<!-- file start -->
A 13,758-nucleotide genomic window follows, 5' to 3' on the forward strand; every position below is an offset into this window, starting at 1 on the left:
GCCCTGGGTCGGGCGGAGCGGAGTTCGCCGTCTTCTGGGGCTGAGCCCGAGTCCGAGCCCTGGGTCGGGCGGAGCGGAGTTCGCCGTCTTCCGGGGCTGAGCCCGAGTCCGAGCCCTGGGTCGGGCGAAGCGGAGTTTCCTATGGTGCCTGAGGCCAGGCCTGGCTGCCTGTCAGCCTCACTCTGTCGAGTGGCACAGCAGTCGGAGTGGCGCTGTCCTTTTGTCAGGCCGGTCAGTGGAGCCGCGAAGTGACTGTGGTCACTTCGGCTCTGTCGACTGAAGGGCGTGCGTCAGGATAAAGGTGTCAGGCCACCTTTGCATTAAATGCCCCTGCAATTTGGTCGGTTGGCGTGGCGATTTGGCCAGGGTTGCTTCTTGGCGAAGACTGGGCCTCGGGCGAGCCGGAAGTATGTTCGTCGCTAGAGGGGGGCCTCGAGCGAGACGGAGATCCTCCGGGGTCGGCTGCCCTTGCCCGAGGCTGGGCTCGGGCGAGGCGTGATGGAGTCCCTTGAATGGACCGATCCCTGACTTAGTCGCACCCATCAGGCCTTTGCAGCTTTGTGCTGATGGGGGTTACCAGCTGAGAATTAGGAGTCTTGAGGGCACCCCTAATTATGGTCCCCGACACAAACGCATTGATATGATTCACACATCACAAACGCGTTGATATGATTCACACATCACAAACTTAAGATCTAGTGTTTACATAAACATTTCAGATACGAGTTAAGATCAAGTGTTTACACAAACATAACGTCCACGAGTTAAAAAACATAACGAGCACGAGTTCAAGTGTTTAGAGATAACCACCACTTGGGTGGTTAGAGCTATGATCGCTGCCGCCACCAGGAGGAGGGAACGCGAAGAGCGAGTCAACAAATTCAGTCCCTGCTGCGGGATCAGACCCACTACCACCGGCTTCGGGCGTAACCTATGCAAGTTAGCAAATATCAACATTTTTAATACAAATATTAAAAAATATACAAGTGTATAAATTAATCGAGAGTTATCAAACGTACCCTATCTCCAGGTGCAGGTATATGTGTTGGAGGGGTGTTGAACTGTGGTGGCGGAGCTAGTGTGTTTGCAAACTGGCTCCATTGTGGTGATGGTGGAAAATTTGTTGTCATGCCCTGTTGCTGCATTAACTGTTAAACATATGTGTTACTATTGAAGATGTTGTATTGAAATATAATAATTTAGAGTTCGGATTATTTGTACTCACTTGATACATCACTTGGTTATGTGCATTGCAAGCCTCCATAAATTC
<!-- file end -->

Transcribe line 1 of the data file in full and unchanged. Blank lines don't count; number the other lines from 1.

A 13,758-nucleotide genomic window follows, 5' to 3' on the forward strand; every position below is an offset into this window, starting at 1 on the left: